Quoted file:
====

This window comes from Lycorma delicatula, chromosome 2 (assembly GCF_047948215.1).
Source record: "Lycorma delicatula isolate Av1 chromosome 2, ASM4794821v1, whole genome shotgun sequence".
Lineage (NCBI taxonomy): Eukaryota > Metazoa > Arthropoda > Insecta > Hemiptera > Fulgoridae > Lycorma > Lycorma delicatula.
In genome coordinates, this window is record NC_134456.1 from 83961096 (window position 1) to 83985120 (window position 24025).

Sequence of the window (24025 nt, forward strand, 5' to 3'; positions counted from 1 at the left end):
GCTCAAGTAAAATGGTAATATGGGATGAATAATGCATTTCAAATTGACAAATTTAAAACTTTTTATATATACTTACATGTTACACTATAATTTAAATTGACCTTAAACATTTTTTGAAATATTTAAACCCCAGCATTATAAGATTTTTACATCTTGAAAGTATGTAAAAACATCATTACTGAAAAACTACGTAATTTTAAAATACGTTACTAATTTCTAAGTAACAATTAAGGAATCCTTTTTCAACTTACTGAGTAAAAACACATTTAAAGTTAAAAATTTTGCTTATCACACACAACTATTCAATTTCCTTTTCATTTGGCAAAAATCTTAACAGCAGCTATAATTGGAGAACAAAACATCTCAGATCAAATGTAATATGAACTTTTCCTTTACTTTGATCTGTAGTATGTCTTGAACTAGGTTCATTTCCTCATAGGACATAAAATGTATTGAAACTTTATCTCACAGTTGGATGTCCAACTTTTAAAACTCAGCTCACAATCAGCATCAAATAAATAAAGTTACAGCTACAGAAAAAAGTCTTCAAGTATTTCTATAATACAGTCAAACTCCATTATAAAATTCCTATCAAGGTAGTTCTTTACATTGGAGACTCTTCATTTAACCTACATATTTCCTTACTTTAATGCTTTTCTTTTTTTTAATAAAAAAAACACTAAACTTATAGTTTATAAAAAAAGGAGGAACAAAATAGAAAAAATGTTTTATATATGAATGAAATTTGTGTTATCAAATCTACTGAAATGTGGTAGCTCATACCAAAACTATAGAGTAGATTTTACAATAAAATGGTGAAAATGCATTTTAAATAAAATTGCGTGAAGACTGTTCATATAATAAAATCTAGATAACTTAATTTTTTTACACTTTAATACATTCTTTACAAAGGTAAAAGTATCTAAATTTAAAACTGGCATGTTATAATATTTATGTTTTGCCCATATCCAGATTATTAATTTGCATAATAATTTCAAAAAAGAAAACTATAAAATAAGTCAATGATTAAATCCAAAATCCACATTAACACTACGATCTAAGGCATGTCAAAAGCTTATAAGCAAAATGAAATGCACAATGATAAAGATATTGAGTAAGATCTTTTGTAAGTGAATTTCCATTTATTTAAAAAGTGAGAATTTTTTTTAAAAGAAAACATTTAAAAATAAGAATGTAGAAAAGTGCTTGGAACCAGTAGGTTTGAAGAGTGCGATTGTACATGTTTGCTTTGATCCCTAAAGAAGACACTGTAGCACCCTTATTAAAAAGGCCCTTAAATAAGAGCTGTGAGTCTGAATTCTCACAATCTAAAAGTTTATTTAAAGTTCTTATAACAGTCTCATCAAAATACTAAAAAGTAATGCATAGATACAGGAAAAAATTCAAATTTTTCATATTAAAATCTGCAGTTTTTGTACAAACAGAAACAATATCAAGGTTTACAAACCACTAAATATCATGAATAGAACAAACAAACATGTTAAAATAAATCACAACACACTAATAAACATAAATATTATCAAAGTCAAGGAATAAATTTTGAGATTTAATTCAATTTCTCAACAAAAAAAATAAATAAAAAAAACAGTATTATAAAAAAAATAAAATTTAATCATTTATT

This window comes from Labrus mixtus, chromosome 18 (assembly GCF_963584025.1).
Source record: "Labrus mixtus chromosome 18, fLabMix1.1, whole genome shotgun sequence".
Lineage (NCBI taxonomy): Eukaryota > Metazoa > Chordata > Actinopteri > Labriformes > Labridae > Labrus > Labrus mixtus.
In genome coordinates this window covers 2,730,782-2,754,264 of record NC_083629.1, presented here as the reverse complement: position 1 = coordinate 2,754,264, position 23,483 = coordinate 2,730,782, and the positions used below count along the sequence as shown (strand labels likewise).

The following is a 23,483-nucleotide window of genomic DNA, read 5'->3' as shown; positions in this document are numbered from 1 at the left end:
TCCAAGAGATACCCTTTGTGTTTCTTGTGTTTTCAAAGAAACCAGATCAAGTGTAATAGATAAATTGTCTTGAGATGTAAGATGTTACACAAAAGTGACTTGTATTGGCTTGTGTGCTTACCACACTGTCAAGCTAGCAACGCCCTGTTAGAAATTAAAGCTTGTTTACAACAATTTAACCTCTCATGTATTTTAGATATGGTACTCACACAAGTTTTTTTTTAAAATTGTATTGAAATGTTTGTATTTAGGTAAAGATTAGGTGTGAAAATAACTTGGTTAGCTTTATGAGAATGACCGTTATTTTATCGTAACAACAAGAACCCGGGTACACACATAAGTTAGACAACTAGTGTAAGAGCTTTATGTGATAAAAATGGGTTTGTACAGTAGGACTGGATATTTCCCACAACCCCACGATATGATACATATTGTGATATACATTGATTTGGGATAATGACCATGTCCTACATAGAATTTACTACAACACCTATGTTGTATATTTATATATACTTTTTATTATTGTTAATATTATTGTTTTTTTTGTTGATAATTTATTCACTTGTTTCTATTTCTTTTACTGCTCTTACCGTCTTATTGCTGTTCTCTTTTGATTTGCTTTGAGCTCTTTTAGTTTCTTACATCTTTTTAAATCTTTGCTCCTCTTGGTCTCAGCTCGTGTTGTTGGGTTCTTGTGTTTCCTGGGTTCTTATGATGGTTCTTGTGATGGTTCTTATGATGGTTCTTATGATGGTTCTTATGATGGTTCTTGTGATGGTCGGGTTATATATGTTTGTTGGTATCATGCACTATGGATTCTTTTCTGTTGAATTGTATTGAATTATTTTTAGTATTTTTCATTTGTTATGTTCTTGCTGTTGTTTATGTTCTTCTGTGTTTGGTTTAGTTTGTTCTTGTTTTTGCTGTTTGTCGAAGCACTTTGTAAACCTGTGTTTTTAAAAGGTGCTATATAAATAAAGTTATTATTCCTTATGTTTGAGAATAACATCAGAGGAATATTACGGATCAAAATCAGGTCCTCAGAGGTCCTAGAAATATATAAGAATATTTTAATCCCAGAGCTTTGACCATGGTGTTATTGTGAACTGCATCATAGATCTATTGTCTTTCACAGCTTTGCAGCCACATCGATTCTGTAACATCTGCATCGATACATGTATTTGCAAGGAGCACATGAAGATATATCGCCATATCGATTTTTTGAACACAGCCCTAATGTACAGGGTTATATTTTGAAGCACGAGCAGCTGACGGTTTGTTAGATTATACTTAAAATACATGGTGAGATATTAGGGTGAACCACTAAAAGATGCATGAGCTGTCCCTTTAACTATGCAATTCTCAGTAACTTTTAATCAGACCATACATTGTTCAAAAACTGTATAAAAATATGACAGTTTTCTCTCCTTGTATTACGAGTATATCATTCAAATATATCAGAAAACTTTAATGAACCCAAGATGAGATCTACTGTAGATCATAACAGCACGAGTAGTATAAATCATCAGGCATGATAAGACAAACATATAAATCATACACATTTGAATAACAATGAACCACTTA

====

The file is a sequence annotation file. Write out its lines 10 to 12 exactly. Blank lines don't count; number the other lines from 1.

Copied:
In genome coordinates this window covers 2,730,782-2,754,264 of record NC_083629.1, presented here as the reverse complement: position 1 = coordinate 2,754,264, position 23,483 = coordinate 2,730,782, and the positions used below count along the sequence as shown (strand labels likewise).

The following is a 23,483-nucleotide window of genomic DNA, read 5'->3' as shown; positions in this document are numbered from 1 at the left end:
TCCAAGAGATACCCTTTGTGTTTCTTGTGTTTTCAAAGAAACCAGATCAAGTGTAATAGATAAATTGTCTTGAGATGTAAGATGTTACACAAAAGTGACTTGTATTGGCTTGTGTGCTTACCACACTGTCAAGCTAGCAACGCCCTGTTAGAAATTAAAGCTTGTTTACAACAATTTAACCTCTCATGTATTTTAGATATGGTACTCACACAAGTTTTTTTTTAAAATTGTATTGAAATGTTTGTATTTAGGTAAAGATTAGGTGTGAAAATAACTTGGTTAGCTTTATGAGAATGACCGTTATTTTATCGTAACAACAAGAACCCGGGTACACACATAAGTTAGACAACTAGTGTAAGAGCTTTATGTGATAAAAATGGGTTTGTACAGTAGGACTGGATATTTCCCACAACCCCACGATATGATACATATTGTGATATACATTGATTTGGGATAATGACCATGTCCTACATAGAATTTACTACAACACCTATGTTGTATATTTATATATACTTTTTATTATTGTTAATATTATTGTTTTTTTTGTTGATAATTTATTCACTTGTTTCTATTTCTTTTACTGCTCTTACCGTCTTATTGCTGTTCTCTTTTGATTTGCTTTGAGCTCTTTTAGTTTCTTACATCTTTTTAAATCTTTGCTCCTCTTGGTCTCAGCTCGTGTTGTTGGGTTCTTGTGTTTCCTGGGTTCTTATGATGGTTCTTGTGATGGTTCTTATGATGGTTCTTATGATGGTTCTTATGATGGTTCTTGTGATGGTCGGGTTATATATGTTTGTTGGTATCATGCACTATGGATTCTTTTCTGTTGAATTGTATTGAATTATTTTTAGTATTTTTCATTTGTTATGTTCTTGCTGTTGTTTATGTTCTTCTGTGTTTGGTTTAGTTTGTTCTTGTTTTTGCTGTTTGTCGAAGCACTTTGTAAACCTGTGTTTTTAAAAGGTGCTATATAAATAAAGTTATTATTCCTTATGTTTGAGAATAACATCAGAGGAATATTACGGATCAAAATCAGGTCCTCAGAGGTCCTAGAAATATATAAGAATATTTTAATCCCAGAGCTTTGACCATGGTGTTATTGTGAACTGCATCATAGATCTATTGTCTTTCACAGCTTTGCAGCCACATCGATTCTGTAACATCTGCATCGATACATGTATTTGCAAGGAGCACATGAAGATATATCGCCATATCGATTTTTTGAACACAGCCCTAATGTACAGGGTTATATTTTGAAGCACGAGCAGCTGACGGTTTGTTAGATTATACTTAAAATACATGGTGAGATATTAGGGTGAACCACTAAAAGATGCATGAGCTGTCCCTTTAACTATGCAATTCTCAGTAACTTTTAATCAGACCATACATTGTTCAAAAACTGTATAAAAATATGACAGTTTTCTCTCCTTGTATTACGAGTATATCATTCAAATATATCAGAAAACTTTAATGAACCCAAGATGAGATCTACTGTAGATCATAACAGCACGAGTAGTATAAATCATCAGGCATGATAAGACAAACATATAAATCATACACATTTGAATAACAATGAACCACTTA